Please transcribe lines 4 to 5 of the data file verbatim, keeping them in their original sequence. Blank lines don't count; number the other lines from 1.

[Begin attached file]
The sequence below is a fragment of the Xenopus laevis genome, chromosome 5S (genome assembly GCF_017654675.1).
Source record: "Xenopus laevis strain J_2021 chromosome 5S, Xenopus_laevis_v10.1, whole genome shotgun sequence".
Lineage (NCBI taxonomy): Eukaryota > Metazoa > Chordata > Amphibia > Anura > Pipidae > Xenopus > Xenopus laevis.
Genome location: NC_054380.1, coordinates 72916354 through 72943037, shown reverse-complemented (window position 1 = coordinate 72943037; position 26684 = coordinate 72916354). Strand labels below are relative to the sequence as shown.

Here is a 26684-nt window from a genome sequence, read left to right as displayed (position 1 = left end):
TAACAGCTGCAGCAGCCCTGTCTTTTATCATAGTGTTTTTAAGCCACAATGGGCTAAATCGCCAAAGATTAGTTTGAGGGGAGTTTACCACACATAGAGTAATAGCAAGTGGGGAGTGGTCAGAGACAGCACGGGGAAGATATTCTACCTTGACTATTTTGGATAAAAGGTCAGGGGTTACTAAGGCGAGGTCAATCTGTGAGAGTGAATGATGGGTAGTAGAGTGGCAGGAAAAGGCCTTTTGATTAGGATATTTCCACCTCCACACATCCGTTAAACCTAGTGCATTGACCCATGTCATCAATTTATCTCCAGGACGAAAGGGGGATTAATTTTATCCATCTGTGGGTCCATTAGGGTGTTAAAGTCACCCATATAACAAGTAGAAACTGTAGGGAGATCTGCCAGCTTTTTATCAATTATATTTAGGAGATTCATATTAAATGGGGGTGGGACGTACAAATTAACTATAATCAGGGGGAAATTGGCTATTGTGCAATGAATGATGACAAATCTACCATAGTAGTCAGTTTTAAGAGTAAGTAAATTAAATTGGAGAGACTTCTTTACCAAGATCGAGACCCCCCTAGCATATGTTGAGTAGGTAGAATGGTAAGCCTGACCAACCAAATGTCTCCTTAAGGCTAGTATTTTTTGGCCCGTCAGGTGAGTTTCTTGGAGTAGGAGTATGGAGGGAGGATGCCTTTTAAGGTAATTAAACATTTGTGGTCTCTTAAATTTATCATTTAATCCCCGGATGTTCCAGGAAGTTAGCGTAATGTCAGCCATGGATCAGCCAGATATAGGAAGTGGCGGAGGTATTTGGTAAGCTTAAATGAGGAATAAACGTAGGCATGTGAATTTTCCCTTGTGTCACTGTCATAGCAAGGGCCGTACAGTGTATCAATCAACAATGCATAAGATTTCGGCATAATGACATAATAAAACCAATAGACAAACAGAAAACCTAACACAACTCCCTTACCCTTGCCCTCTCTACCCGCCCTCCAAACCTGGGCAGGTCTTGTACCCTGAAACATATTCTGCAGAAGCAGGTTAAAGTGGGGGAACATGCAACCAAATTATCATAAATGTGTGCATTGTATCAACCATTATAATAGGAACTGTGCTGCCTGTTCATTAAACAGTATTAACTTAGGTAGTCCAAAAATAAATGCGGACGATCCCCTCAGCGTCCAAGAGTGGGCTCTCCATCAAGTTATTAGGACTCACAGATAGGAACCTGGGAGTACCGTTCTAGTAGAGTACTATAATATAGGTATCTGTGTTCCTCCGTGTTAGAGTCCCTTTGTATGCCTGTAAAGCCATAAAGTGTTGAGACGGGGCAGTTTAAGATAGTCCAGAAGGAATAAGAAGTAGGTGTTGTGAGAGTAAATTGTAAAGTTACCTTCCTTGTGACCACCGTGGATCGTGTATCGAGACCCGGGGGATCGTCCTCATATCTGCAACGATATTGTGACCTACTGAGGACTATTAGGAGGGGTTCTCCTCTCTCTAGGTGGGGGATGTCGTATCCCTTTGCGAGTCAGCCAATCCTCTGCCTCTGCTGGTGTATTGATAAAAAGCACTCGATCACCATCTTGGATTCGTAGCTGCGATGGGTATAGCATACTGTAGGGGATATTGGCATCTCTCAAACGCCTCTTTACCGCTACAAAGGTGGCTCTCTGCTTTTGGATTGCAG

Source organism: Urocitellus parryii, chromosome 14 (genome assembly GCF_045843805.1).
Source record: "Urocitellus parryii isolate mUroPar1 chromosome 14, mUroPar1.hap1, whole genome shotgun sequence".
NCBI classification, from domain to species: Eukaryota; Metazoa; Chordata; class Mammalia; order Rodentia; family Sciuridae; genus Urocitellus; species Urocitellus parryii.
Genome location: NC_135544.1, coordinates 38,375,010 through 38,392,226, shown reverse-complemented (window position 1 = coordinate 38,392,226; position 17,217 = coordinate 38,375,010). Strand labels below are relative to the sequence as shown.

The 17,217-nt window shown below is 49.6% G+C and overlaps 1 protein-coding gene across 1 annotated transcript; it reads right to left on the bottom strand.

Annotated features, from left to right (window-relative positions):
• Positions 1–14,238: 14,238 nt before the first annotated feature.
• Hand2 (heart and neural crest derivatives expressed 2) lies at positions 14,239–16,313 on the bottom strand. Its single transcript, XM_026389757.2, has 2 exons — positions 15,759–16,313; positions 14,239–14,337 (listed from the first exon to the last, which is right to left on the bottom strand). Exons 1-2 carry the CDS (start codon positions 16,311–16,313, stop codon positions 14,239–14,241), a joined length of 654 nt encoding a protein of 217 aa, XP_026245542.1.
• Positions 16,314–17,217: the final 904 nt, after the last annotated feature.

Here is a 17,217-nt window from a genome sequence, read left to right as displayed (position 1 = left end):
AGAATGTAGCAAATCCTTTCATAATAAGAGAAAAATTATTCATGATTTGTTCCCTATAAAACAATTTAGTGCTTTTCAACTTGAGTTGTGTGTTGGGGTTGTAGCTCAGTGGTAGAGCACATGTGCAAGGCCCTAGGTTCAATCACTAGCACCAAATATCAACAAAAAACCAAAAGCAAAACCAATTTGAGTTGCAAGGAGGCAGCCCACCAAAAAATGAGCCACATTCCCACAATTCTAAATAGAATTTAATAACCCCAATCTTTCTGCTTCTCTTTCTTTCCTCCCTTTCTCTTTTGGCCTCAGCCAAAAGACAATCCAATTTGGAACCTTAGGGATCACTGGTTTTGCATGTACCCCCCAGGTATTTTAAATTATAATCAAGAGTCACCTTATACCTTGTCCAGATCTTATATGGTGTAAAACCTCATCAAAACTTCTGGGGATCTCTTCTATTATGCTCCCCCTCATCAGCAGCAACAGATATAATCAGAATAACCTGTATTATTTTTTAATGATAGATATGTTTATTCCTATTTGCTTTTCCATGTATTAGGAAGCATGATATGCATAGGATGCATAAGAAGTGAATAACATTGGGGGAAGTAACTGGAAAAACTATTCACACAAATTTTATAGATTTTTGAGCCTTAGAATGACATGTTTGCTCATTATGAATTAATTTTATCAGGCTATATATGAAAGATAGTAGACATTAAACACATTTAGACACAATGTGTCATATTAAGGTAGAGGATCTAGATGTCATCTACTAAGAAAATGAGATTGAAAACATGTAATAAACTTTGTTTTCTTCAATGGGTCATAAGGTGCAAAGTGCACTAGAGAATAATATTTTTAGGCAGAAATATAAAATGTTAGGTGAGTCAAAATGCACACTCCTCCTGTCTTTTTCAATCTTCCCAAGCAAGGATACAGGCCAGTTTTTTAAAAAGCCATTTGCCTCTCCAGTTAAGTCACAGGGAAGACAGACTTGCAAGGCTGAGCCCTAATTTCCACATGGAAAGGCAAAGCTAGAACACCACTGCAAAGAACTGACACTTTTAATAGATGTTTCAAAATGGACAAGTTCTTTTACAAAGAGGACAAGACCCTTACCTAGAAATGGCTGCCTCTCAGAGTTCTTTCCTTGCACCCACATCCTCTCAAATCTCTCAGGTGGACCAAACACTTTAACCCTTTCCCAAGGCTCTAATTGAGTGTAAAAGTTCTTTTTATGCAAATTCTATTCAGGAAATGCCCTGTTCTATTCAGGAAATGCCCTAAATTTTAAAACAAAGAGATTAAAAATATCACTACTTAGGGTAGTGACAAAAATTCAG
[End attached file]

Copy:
Genome location: NC_054380.1, coordinates 72916354 through 72943037, shown reverse-complemented (window position 1 = coordinate 72943037; position 26684 = coordinate 72916354). Strand labels below are relative to the sequence as shown.

Here is a 26684-nt window from a genome sequence, read left to right as displayed (position 1 = left end):